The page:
Having been rejected almost to death by my parents, and now feeling relegated to being an animal by the ones I thought were there to rescue me, I felt I had more in common with the dogs than anyone else I knew.

There was a child about a year older who was willing to hang out with me. I'll call him Jackson. Jackson was the adopted son of military parents. His adoptive parents were white, he was Puerto Rican. But he identified with Hawaiian natives. Maybe because of the common color. He was doing what my Father thought I was doing, picking up Pidgin from the other civilian workers.

Jackson was mean. He frequently hit me and insulted me. He hit me on the head with sticks. He kicked me. Until I fell out with Lani and Lono I didn't think I needed Jackson enough to put up with the abuse. But afterward he was about the only company I had.

One insult sticks out in my memory. There was some greenish dog shit on the ground, and he called it honowā. I didn't recognize that as the hawaiian word for shit, I'd learned a different word. He said, there's different words for different kinds. Honowā is the kind that when you step on it, it won't come off, and it stinks the most. Then he said, "You're honowā." A little later he said all white people were honowā.

In spite of a constant flow of insults like that I followed Jackson around and took part in his activities. One of his activities was to sneak into houses. It was pretty easy since almost nobody locked their homes at Schofield Barracks, even when they went away for the day. So it was all entering, and no breaking.

One day we were snooping around inside a house and one of us knocked over an open bottle of writing ink. Did I mention this was 1952? People used fountain pens in those days, so every house had an ink bottle out in the living room somewhere. Usually people would think to close it. These people didn't.

There was ink all over the living room table and all over the carpet. Now, part of Jackson's routine was to leave things exactly the way we found them. He wasn't a thief, he was more of a 4 year-old voyeur. He got off on peeking at and touching things he wasn't supposed to. But he didn't want to leave evidence. So we tried to wipe up the ink with towels.

Naturally, that just spread the ink around, and now the towels had ink on them. Then I got a brilliant idea. It was black ink right? The opposite of black is white, right? So let's get some milk and cancel them out.

We were pouring milk all over the ink when the owners of the house came in. My parents and Jackson's parents were called, and all stood around arguing about whose parenting caused this mess, and my parents ended up agreeing that they should pay for a new carpet, and there was yelling and a spanking when I got home.

Then, they put me to bed, and I heard them laughing for hours about my brilliant idea.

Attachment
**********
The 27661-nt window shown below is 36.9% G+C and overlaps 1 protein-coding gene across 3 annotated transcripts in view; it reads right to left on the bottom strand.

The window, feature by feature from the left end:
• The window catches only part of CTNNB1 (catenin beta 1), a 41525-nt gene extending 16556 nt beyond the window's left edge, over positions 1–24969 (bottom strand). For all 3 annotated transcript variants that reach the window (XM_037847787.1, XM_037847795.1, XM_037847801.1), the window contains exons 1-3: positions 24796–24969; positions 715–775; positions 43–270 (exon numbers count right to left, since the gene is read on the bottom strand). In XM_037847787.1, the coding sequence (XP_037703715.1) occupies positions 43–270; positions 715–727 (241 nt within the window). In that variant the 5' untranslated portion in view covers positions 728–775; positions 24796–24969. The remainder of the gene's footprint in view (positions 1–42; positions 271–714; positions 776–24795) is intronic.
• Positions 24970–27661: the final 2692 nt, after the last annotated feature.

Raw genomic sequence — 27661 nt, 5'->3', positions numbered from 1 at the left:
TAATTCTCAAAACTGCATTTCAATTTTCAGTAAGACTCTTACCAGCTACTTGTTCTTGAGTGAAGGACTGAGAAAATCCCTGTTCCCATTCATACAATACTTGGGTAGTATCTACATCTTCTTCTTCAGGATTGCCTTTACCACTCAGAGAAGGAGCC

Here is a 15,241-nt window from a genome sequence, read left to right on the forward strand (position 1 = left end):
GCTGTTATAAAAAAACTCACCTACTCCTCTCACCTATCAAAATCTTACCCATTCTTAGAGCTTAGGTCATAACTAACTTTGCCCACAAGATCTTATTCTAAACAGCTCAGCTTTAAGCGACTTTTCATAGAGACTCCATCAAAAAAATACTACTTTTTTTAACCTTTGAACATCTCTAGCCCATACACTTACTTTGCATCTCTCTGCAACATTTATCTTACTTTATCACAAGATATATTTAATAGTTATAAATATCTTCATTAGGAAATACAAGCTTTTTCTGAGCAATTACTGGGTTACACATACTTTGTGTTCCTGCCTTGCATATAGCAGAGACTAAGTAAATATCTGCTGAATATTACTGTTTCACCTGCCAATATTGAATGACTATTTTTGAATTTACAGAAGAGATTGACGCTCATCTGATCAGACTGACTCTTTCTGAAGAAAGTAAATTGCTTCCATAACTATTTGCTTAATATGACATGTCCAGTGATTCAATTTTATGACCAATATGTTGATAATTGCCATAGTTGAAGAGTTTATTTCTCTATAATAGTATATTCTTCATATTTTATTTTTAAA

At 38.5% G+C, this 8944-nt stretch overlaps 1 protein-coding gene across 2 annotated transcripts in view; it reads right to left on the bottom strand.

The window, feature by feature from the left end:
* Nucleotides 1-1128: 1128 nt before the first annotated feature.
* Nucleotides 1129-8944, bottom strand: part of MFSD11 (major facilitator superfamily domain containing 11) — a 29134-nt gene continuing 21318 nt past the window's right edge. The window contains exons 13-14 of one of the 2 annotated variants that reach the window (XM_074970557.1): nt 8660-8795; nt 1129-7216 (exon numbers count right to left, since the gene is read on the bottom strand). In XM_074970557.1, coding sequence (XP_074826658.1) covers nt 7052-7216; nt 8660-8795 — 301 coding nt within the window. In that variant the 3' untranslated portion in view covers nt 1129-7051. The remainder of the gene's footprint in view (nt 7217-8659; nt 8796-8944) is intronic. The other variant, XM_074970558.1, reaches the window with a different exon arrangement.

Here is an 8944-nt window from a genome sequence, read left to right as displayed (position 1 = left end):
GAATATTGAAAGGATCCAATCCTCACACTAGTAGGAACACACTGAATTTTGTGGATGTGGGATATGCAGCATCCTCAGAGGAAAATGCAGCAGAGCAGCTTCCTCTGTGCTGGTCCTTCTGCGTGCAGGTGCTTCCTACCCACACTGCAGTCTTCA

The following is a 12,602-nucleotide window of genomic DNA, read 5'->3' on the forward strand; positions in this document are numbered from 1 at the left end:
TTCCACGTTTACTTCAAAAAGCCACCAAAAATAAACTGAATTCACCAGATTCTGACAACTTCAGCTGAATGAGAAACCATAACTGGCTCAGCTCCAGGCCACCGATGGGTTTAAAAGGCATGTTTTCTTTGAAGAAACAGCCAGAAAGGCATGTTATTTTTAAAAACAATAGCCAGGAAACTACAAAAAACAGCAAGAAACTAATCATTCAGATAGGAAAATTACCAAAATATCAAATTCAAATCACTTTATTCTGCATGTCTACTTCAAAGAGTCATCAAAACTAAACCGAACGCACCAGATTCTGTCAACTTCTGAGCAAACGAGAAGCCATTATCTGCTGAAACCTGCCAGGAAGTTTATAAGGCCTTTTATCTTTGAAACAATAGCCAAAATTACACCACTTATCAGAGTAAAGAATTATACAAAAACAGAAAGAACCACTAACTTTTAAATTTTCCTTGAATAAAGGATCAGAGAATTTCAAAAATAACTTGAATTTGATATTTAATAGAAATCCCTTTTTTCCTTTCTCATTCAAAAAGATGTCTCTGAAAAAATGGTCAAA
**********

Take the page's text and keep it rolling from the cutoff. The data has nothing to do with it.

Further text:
Thursday, June 28, 2007

Japanese Traditional Bowing

Video Find of the Day

This video will teach you more than the proper way to do Japanese Traditional Bowing -- it will teach you how to live and succeed and prosper.

Godhood: The Downside

So at the age of 2 years and about 9 months, I was a pre-school messiah for the Hawaiian Nation.

At first I had no real concerns. Lono had dropped Christian ideas into our conversation, but almost everything was from Genesis. There had been only one passing reference to Jesus and we hadn't gone into detail about what had happened to Jesus. No mention of anything to do with crosses, hangings on trees, scourgings, or things of that nature. Being a messiah was all about leading people where they should go, as I understood it. It was like being a Captain, only you were the boss of more people.


I knew that some study would be required, in order to know what best to do. But I figured I had plenty of time for that. Lani said I wouldn't do my work as messiah until I was grown up. I didn't know how long that would be but I figured it would take at least a year.

Then Lani dropped a bomb on the whole idea. It came in the form of remarks concerning kapu.

Kapu is Hawaiian for taboo. We were talking about the ancient Hawaiian taboo system. The discussion came up in a weird way. I had mentioned having seen an unusual hut at the place where I had heard the Kaulilua song. I described it to Lani and Lono and they described it as a menstrual hut.

They said that when the women were bleeding, they had too much mana so they had to stay in the menstrual huts. It was required by the kapu.

I had to repeat my promise not to speak to others about our conversations in order to get that far. They told me how White People have their own kapu, which is not to talk about such things.

Other aspects of the kapu were brought up, like the fact that the women ate separately from the men, or that certain foods were prohibited.